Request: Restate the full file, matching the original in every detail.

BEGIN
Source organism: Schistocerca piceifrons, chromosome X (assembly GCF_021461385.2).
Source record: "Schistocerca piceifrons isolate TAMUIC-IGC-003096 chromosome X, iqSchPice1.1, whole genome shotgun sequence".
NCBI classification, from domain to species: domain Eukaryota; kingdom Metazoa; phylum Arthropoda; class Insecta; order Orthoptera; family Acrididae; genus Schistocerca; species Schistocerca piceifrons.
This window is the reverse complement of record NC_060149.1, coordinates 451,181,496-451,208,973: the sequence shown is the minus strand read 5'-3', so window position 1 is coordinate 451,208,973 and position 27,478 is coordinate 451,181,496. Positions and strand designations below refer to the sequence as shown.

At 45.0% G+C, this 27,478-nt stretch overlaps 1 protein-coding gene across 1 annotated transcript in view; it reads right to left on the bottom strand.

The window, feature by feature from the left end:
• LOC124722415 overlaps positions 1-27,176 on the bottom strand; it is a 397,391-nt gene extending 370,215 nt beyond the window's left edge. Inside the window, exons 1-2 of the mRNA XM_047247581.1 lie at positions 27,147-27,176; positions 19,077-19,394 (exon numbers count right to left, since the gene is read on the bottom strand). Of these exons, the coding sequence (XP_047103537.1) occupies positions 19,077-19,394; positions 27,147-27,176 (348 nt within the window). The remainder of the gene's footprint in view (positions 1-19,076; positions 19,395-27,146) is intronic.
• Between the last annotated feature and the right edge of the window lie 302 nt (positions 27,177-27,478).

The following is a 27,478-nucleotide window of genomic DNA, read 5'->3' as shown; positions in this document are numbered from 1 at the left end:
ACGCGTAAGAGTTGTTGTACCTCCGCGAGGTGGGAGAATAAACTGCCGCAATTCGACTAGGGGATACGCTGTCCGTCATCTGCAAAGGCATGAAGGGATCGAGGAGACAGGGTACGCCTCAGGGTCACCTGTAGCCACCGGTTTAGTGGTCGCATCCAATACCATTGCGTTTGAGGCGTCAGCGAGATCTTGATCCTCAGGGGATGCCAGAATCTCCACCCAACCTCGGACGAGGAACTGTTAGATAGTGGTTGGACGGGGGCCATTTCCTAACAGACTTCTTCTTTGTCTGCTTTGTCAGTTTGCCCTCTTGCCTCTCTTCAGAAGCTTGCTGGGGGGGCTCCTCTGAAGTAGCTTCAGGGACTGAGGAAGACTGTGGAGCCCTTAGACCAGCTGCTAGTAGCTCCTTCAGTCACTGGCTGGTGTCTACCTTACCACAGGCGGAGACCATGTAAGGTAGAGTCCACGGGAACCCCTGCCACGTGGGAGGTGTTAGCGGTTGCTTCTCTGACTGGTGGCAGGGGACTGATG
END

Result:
Source organism: Schistocerca piceifrons, chromosome X (assembly GCF_021461385.2).
Source record: "Schistocerca piceifrons isolate TAMUIC-IGC-003096 chromosome X, iqSchPice1.1, whole genome shotgun sequence".
NCBI classification, from domain to species: domain Eukaryota; kingdom Metazoa; phylum Arthropoda; class Insecta; order Orthoptera; family Acrididae; genus Schistocerca; species Schistocerca piceifrons.
This window is the reverse complement of record NC_060149.1, coordinates 451,181,496-451,208,973: the sequence shown is the minus strand read 5'-3', so window position 1 is coordinate 451,208,973 and position 27,478 is coordinate 451,181,496. Positions and strand designations below refer to the sequence as shown.

At 45.0% G+C, this 27,478-nt stretch overlaps 1 protein-coding gene across 1 annotated transcript in view; it reads right to left on the bottom strand.

The window, feature by feature from the left end:
• LOC124722415 overlaps positions 1-27,176 on the bottom strand; it is a 397,391-nt gene extending 370,215 nt beyond the window's left edge. Inside the window, exons 1-2 of the mRNA XM_047247581.1 lie at positions 27,147-27,176; positions 19,077-19,394 (exon numbers count right to left, since the gene is read on the bottom strand). Of these exons, the coding sequence (XP_047103537.1) occupies positions 19,077-19,394; positions 27,147-27,176 (348 nt within the window). The remainder of the gene's footprint in view (positions 1-19,076; positions 19,395-27,146) is intronic.
• Between the last annotated feature and the right edge of the window lie 302 nt (positions 27,177-27,478).

The following is a 27,478-nucleotide window of genomic DNA, read 5'->3' as shown; positions in this document are numbered from 1 at the left end:
ACGCGTAAGAGTTGTTGTACCTCCGCGAGGTGGGAGAATAAACTGCCGCAATTCGACTAGGGGATACGCTGTCCGTCATCTGCAAAGGCATGAAGGGATCGAGGAGACAGGGTACGCCTCAGGGTCACCTGTAGCCACCGGTTTAGTGGTCGCATCCAATACCATTGCGTTTGAGGCGTCAGCGAGATCTTGATCCTCAGGGGATGCCAGAATCTCCACCCAACCTCGGACGAGGAACTGTTAGATAGTGGTTGGACGGGGGCCATTTCCTAACAGACTTCTTCTTTGTCTGCTTTGTCAGTTTGCCCTCTTGCCTCTCTTCAGAAGCTTGCTGGGGGGGCTCCTCTGAAGTAGCTTCAGGGACTGAGGAAGACTGTGGAGCCCTTAGACCAGCTGCTAGTAGCTCCTTCAGTCACTGGCTGGTGTCTACCTTACCACAGGCGGAGACCATGTAAGGTAGAGTCCACGGGAACCCCTGCCACGTGGGAGGTGTTAGCGGTTGCTTCTCTGACTGGTGGCAGGGGACTGATG